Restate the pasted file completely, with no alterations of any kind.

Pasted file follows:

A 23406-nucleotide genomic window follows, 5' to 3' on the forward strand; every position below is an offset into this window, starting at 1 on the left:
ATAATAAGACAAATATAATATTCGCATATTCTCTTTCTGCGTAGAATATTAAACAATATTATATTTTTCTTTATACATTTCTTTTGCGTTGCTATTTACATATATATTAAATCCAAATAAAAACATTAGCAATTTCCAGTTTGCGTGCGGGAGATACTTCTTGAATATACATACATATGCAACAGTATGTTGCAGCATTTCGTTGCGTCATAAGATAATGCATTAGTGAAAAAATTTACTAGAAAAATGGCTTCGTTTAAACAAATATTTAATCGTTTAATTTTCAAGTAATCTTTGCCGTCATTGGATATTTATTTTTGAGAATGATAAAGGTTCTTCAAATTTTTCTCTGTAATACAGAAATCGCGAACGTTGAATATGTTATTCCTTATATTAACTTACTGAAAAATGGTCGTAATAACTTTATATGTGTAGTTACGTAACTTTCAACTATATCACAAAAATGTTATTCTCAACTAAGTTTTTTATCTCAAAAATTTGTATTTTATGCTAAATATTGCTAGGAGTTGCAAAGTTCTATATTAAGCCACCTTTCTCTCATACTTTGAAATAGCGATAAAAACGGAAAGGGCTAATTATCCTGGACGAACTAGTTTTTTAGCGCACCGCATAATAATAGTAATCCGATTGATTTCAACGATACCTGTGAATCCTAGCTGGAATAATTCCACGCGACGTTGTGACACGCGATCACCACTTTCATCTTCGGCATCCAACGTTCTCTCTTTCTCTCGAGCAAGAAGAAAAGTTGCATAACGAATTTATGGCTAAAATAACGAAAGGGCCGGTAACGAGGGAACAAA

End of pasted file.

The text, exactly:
A 23406-nucleotide genomic window follows, 5' to 3' on the forward strand; every position below is an offset into this window, starting at 1 on the left:
ATAATAAGACAAATATAATATTCGCATATTCTCTTTCTGCGTAGAATATTAAACAATATTATATTTTTCTTTATACATTTCTTTTGCGTTGCTATTTACATATATATTAAATCCAAATAAAAACATTAGCAATTTCCAGTTTGCGTGCGGGAGATACTTCTTGAATATACATACATATGCAACAGTATGTTGCAGCATTTCGTTGCGTCATAAGATAATGCATTAGTGAAAAAATTTACTAGAAAAATGGCTTCGTTTAAACAAATATTTAATCGTTTAATTTTCAAGTAATCTTTGCCGTCATTGGATATTTATTTTTGAGAATGATAAAGGTTCTTCAAATTTTTCTCTGTAATACAGAAATCGCGAACGTTGAATATGTTATTCCTTATATTAACTTACTGAAAAATGGTCGTAATAACTTTATATGTGTAGTTACGTAACTTTCAACTATATCACAAAAATGTTATTCTCAACTAAGTTTTTTATCTCAAAAATTTGTATTTTATGCTAAATATTGCTAGGAGTTGCAAAGTTCTATATTAAGCCACCTTTCTCTCATACTTTGAAATAGCGATAAAAACGGAAAGGGCTAATTATCCTGGACGAACTAGTTTTTTAGCGCACCGCATAATAATAGTAATCCGATTGATTTCAACGATACCTGTGAATCCTAGCTGGAATAATTCCACGCGACGTTGTGACACGCGATCACCACTTTCATCTTCGGCATCCAACGTTCTCTCTTTCTCTCGAGCAAGAAGAAAAGTTGCATAACGAATTTATGGCTAAAATAACGAAAGGGCCGGTAACGAGGGAACAAA